A small herd of wild horses gallops across the grassland, fleeing from the loud noise of the Mi-8 helicopter flying above. A moment later the helicopter has the same effect on grazing elk.
What appears to be a national reserve is the Chernobyl* exclusion zone in the Ukraine. The area has been largely abandoned by its former human inhabitants and is now teeming with wildlife. It's June 2007 and the helicopter carries a group of experts who are in the midst of an on-site inspection exercise organized by the Preparatory Commission for the Comprehensive Nuclear Test-Ban-Treaty Organization (CTBTO).
The CTBTO is mandated to develop the tools needed to monitor compliance with the Comprehensive Nuclear-Test-Ban Treaty (CTBT) once it enters into force. These tools, integrated in the CTBT verification regime, will ensure that no nuclear explosion goes unnoticed. On-site inspections are an essential part of the verification regime and represent the ultimate means to verify whether or not a nuclear explosion has occurred. Experts at the CTBTO develop methods and procedures to establish how best to go about such an on-site inspection.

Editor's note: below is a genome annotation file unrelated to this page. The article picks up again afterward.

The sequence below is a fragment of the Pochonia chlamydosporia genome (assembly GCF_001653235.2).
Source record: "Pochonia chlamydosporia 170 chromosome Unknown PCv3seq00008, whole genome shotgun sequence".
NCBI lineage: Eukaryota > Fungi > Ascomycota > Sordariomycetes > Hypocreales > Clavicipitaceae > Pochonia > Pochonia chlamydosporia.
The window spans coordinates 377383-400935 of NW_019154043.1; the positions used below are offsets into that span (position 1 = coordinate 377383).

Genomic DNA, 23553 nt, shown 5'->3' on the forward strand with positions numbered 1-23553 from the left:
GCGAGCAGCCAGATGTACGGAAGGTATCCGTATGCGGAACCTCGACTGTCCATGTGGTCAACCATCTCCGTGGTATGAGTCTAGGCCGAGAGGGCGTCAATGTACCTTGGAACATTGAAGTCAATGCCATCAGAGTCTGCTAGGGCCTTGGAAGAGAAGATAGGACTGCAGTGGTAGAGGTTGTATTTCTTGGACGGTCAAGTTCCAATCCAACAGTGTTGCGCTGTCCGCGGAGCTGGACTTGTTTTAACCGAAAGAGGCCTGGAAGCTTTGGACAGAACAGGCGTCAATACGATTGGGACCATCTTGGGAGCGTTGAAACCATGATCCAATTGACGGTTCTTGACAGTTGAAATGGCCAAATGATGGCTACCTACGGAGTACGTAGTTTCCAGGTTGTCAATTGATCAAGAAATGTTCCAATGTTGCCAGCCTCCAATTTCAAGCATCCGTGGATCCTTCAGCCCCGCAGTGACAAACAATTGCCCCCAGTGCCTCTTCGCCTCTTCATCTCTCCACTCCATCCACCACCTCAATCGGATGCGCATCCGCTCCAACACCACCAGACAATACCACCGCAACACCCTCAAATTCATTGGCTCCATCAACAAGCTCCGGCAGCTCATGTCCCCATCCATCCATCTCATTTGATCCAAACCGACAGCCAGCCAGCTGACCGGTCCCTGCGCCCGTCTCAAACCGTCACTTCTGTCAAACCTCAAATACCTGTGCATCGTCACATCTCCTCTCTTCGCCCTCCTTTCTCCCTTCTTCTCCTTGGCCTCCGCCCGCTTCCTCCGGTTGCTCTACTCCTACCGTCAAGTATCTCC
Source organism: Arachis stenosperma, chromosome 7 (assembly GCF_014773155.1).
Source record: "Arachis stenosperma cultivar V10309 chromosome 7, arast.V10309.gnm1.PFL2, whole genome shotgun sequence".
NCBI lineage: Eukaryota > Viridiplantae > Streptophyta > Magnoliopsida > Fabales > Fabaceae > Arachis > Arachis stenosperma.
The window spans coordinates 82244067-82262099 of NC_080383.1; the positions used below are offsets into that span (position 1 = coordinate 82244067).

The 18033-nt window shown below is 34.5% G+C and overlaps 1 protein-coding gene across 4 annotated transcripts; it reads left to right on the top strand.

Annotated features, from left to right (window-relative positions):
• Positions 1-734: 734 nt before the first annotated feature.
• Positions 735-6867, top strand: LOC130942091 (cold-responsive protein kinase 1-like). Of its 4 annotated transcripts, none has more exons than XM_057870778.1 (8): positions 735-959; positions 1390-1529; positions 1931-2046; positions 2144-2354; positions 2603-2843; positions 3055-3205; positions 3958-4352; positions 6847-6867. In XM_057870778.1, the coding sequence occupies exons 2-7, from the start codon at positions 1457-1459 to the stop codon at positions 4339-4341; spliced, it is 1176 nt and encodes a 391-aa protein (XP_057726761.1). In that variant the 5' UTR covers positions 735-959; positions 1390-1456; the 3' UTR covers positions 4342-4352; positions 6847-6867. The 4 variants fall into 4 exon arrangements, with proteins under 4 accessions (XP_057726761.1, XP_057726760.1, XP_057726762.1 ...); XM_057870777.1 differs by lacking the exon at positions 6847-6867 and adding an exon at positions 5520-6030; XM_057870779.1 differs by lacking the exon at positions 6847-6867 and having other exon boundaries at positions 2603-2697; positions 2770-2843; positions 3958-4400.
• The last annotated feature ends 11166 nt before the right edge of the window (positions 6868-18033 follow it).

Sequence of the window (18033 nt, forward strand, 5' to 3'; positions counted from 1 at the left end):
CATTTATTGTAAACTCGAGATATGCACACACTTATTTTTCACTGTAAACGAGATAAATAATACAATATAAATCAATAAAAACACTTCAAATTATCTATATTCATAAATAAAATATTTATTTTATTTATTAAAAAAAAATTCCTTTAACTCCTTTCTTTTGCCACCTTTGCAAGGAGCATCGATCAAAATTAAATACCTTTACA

Theory has to be tested in practice. Project manager Gregor Malich of the On-Site Inspection Division (OSI) of the CTBTO, along with a group of 36 experts from 21 countries and the CTBTO, did just that. "We wanted to bring together experts and equipment and let the experts apply methods and procedures for the implementation of Treaty-approved techniques in a realistic environment", he said.
A number of different techniques are applied during an on-site inspection. The exercise in the Ukraine focused on measuring radioactivity and identifying the relevant elements causing that radioactivity. The aim of the exercise was to determine best practices and operational requirements, including related logistics and infrastructure.